How Healthy Eating Can Be a Mental Illness

An obsession with healthy eating nearly killed Kristie Rutzel. In college, the 5’ 4” student’s weight plummeted from 120 to 68 pounds, as she stopped eating carbs, fats and anything processed. She became a vegetarian, then a vegan, following a strict raw-foods diet. At one point, she ate little more than organic cauliflower and broccoli.

Ultimately, she was hospitalized with anemia and osteopenia, a precursor to osteoporosis, the brittle-bone disease that leads to fractures. Now 29, Rutzel has a name for her eating disorder: orthorexia, a controversial diagnosis marked by an extreme fixation on avoiding unhealthy foods.

“I began suffering with orthorexia and within a year, it spiraled into anorexia,” she told me in an email after I blogged about her case in 2011. “It was a stepping stone, and had I received help earlier on, I would not have been so sick.”

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As the list of unhealthy foods swells—from high fructose corn syrup to trans fats, diet soda and pink slime—eating-disorder experts across the US are seeing a surge of patients like Rutzel, who would rather starve than eat anything unwholesome, Time magazine recently reported.

What is orthorexia?

Orthorexia is a term coined by Steven Bratman, MD, a physician in Fort Collins, Colorado, to describe a condition he had been seeing: a fixation on healthy eating that may be a cross between an eating disorder and obsessive compulsive disorder (OCD).

Ortho is derived from a Greek words meaning “right” or “correct” and rexia means “appetite.” Bratman also identified what he called orthorexia nervosa, which may turn out to be a not-so-distant cousin of anorexia nervosa, the scariest of eating disorders because it can be fatal.

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Is this a recognized mental disorder?

So far, orthorexia hasn’t been officially recognized as a psychiatric condition. Unlike anorexia nervosa and bulimia, the binge and purge syndrome, orthorexia isn’t listed in the current or forthcoming editions of American Psychiatric Association’s Diagnostic and Statistical Manual (DSM), the “bible” of mental disorders.

A disorder that isn’t listed in the DSM exists in psychiatric limbo: insurance is unlikely to reimburse treatment and researchers have trouble getting grant money for studies to better understand it. As a result of its exclusion, orthorexia isn’t very well known even among therapists who treat eating disorders.

A search of the medical literature turned up only 23 scientific studies on the subject (compared to 11,661 on anorexia nervosa). One study by Italian researchers published this year defines orthorexia nervosa as a “psychopathological condition characterized by the obsession for high quality foods” and concluded that it occurs frequently in athletes.

What are the symptoms?

Unlike those who suffer from anorexia nervosa or bulimia, orthorexics aren’t yearning to be slim. Body image isn’t their thing. They’re focused on healthy food, and ruthlessly remove from their diets whatever they perceive to be unhealthy.

This can begin with a perfectly understandable avoidance of foods containing artificial colorings or flavorings, meats with hormones, non-organic fruits and vegetables, and artificial sweeteners, and then veer off into the ultimate elimination diet.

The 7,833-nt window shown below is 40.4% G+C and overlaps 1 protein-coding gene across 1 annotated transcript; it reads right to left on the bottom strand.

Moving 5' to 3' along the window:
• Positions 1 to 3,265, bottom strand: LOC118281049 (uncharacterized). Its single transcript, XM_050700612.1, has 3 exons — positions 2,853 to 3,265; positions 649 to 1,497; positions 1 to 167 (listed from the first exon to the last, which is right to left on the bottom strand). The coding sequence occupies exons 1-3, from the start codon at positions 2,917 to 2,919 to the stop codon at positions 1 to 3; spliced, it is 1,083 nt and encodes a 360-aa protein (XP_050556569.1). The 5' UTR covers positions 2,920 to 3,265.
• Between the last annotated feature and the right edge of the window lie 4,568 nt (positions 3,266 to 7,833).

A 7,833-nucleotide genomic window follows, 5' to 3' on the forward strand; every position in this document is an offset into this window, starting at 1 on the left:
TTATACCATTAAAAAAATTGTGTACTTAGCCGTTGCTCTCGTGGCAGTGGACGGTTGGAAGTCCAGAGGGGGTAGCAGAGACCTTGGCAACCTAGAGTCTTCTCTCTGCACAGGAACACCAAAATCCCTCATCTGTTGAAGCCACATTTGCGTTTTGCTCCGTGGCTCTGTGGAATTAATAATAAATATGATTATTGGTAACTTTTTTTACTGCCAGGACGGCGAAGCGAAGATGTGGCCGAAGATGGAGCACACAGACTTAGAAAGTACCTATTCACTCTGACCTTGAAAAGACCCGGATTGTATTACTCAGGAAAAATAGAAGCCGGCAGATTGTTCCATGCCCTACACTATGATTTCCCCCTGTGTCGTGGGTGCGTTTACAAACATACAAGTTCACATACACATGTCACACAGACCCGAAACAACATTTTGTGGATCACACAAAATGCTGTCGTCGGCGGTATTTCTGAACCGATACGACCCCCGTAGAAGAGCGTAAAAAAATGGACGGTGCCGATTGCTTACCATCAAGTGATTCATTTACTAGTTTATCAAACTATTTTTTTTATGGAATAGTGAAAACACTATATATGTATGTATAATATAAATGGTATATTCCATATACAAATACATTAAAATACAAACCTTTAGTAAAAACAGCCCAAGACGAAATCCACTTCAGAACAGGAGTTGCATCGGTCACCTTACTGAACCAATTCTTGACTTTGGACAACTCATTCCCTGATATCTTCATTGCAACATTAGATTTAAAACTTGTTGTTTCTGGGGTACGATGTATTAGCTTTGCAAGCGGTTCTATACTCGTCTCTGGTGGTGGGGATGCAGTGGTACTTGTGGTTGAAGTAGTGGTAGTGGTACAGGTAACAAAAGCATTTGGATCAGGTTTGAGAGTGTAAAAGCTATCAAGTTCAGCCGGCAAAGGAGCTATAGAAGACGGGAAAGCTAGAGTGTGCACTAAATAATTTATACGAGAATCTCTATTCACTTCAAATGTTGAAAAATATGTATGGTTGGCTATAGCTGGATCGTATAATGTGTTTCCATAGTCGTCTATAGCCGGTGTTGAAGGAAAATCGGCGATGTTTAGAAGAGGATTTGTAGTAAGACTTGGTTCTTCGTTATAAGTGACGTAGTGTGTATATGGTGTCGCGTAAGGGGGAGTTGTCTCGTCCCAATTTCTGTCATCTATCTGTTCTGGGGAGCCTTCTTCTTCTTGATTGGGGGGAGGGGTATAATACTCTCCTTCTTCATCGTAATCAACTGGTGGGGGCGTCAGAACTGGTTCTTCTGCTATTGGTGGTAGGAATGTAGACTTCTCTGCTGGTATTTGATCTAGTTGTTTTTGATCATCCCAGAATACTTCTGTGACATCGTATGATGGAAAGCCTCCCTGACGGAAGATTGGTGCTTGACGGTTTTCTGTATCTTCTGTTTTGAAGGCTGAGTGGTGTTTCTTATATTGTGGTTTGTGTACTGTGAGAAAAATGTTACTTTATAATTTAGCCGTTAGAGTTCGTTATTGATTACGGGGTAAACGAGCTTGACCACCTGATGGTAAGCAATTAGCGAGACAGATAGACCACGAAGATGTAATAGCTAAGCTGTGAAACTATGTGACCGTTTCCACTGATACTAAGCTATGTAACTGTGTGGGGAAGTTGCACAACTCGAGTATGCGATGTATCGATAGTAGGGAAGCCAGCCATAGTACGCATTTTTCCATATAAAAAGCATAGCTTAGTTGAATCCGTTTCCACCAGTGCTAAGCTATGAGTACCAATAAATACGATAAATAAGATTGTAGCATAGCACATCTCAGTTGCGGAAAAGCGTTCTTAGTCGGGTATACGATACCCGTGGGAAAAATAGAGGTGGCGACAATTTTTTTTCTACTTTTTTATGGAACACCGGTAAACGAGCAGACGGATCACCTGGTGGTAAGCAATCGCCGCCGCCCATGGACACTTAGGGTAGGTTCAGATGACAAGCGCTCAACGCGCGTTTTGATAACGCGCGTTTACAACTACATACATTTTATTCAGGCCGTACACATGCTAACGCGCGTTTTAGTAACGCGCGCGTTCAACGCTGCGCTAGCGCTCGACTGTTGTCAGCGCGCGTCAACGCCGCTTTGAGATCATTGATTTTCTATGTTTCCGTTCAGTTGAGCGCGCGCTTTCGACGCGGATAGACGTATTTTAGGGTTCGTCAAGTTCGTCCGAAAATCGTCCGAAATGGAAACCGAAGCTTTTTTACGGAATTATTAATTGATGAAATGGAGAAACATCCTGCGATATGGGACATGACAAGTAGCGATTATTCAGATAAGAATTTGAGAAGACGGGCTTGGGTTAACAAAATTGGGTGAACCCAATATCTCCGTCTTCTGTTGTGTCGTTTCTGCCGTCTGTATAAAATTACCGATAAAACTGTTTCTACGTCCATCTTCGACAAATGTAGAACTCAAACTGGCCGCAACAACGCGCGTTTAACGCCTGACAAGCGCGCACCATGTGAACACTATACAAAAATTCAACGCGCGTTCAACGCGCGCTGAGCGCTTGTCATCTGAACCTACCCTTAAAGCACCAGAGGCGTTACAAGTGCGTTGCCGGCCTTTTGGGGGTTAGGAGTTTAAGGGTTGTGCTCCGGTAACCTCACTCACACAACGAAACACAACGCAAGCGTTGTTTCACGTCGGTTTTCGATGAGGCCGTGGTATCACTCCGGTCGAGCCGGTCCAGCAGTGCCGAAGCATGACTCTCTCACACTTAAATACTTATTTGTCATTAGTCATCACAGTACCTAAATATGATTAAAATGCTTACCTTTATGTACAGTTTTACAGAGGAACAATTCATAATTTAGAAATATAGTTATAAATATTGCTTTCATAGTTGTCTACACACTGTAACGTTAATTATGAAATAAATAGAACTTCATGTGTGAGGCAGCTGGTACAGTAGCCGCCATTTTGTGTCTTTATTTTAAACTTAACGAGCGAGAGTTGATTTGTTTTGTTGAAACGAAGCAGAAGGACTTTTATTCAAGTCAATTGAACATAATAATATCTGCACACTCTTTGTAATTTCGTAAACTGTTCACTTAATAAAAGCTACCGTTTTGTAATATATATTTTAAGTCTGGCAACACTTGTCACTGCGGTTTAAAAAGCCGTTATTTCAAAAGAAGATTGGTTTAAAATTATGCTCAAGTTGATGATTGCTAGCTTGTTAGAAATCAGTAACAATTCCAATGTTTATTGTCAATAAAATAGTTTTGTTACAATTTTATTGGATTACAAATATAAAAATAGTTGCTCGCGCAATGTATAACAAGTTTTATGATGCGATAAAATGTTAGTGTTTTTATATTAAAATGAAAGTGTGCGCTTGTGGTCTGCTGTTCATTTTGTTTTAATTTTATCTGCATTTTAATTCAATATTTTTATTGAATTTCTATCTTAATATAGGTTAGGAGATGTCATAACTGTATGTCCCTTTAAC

In severe cases, people cut out entire classes of food, such as all carbs or all fats. Here’s where the fixation with healthy eating seems to meld with obsessive compulsive disorder and where orthorexia becomes a march toward malnutrition. In the throes of the disorder, Rutzel believed that few foods were safe to eat, and spent hours planning her next meal.

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What triggers orthorexia and who’s at risk?

Some eating-disorder specialists have suggested that orthorexia may begin with health problems, primarily digestive troubles that lead to a focus on food and, perhaps for better or worse, medical advice to avoid certain types of food. Experts also say that women may be more at risk for micromanaging their diets to the point of seriously undermining their health.

Other specialists argue that an extreme obsession with healthy eating may be a symptom of other disorders, such as OCD, anxiety disorder, or anorexia, and doesn’t need a separate diagnosis.

How dangerous is orthorexia?

Taken to an extreme, obsessing over a healthy diet can even be fatal. Dr. Bratman reports that a young woman named Kate Finn died in 2003 after her weight dropped dangerously low while she was eating a limited number of healthy foods. The official cause was heart failure brought on by starvation.

Prior to her death, Finn wrote her ordeal, attributing her orthorexia to stress plus digestive problems brought on by a vegan diet during her college years that provided her with plenty of carbs but not enough fat or protein.

For seven years, she tried a number of so-called healthy diets, which didn’t make her feel better and resulted in extreme weight loss her relatives attributed to anorexia nervosa. Yet Finn, like others with orthorexia, maintained that her goal was healthy eating--not weight loss.

What’s the treatment?

No specific treatment exists for orthorexia, but what seems to work best is cognitive behavior therapy (CBT), which has been successfully used to treat other eating disorders as well as depression, anxiety, and substance abuse. When used to treat eating disorders, the goal of CBT is to change obsessive thought patterns relating to food.

With the obesity epidemic surrounding us, we all should be focused on healthy eating, bearing in mind that too much of a good thing can backfire.

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